The MetaHub runs Raspbian OS and comes pre-loaded with our APIs and configuration files.

Raspbian comes pre-installed with plenty of software for programming and general use. It has Python, Java, editors and more. Junk such as games and Scratch have been removed.

The configuration file means programming is optional but we recommend that only experienced coders use the MetaHub.

Warning

The MetaHub runs Raspbian out of the box and is loaded with NodeJS and Python code to get you started. You will need to write code to use the MetaHub and therefore you should feel comfortable writing Python and Javascript code.

Note

While we have done our best to make it accessible for everyone, you should be comfortable with basic Linux commands and working with terminals. You can learn more in the Raspberry Pi website.

5.3. Getting Started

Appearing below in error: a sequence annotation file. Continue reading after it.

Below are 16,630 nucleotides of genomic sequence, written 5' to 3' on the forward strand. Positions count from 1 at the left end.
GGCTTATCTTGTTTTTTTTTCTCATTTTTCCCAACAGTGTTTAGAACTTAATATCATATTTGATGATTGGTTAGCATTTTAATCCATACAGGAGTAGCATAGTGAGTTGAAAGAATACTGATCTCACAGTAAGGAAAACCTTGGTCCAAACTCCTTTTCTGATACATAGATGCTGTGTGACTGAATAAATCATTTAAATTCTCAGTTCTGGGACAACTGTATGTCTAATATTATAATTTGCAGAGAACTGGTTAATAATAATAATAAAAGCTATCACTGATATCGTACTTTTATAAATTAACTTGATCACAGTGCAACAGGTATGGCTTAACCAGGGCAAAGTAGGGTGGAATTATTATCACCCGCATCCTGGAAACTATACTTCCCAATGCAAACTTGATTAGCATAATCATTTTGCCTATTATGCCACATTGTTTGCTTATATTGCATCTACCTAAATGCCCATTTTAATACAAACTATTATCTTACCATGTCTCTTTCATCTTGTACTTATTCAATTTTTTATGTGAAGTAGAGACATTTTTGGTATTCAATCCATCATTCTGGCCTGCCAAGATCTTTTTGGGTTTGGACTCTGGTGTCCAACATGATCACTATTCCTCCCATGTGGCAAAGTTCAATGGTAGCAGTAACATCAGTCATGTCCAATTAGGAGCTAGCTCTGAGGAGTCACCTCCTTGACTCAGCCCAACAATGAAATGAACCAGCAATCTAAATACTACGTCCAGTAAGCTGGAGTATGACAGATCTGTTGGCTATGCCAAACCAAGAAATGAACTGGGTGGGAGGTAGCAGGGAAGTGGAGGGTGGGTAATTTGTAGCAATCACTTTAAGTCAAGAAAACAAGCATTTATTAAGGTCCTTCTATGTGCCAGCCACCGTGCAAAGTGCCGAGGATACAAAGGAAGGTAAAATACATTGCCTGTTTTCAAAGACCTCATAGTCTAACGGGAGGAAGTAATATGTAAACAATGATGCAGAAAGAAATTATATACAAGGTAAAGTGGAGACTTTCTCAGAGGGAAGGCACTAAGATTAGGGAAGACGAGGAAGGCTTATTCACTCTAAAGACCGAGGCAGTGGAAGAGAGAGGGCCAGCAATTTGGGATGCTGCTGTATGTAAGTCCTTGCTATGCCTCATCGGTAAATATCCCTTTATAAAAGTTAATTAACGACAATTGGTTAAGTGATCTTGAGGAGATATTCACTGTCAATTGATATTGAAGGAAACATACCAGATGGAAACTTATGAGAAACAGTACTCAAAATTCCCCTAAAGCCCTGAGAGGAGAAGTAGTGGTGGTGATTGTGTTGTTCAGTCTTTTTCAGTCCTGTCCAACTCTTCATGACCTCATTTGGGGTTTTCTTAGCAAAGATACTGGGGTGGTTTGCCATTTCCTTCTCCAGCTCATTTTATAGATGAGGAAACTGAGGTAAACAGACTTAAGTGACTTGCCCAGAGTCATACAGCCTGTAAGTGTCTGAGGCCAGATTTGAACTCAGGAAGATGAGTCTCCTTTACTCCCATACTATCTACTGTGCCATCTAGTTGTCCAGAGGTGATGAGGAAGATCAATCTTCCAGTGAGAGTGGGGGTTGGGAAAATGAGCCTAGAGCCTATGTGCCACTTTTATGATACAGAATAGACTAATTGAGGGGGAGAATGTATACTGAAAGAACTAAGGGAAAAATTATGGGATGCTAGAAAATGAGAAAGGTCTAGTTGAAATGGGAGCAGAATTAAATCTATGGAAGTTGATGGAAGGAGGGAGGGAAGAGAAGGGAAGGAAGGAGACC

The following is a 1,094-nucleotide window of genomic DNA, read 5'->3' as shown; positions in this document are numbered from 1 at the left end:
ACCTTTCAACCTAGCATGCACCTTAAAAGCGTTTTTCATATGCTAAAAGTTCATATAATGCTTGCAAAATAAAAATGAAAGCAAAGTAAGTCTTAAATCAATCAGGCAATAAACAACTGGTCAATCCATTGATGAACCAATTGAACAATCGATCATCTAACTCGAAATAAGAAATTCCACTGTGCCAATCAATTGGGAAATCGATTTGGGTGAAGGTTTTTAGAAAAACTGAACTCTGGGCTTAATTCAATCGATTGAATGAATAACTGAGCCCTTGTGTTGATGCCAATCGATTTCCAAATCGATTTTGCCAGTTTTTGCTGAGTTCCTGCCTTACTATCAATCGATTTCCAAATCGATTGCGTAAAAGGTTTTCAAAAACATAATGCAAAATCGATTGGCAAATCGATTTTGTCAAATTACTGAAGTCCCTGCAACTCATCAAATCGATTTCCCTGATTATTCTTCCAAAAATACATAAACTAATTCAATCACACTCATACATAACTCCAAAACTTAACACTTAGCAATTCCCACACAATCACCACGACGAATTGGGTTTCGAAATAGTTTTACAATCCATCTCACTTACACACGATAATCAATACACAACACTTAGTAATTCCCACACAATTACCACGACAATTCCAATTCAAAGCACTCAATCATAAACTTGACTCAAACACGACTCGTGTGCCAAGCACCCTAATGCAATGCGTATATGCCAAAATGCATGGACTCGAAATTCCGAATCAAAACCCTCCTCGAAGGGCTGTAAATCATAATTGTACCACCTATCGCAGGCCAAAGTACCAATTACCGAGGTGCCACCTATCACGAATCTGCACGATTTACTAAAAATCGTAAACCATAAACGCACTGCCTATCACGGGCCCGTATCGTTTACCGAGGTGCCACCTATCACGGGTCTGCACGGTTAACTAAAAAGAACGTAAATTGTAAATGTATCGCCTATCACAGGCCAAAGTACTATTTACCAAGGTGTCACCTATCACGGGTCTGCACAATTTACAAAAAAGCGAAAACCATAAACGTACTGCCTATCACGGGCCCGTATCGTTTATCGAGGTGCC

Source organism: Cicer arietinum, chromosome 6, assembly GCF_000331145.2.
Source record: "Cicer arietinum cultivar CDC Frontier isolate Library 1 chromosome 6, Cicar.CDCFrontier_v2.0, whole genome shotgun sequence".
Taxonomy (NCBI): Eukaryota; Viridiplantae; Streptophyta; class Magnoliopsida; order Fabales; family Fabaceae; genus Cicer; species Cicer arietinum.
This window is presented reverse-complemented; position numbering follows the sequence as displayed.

5.3.1. Power your Hub

_images/metahub2.jpg

To get started, setup your RaspberryPi like a computer:

  1. Connect a LED/LCD screen via the HDMI port.

  2. Connect a keyboard and mouse to the USB ports.

  3. Optionally connect a Bluetooth dongle to the USB port if you have one.

  4. Connect the MetaHub to power using the power supply (AC to micro USB). The MetaHub will boot automatically.

  5. Login to the MetaHub using the following credentials:

    >>> Login: pi
    >>> Password: raspberry
    
  6. Connect the MetaHub to the internet.

_images/metahub_pi0.png

The quickest way to get your MetaHub connected is to use an Ethernet cable and just plug it into the back of your router/switch. As soon as you plug your cable in, you should see the network LEDs start to flicker.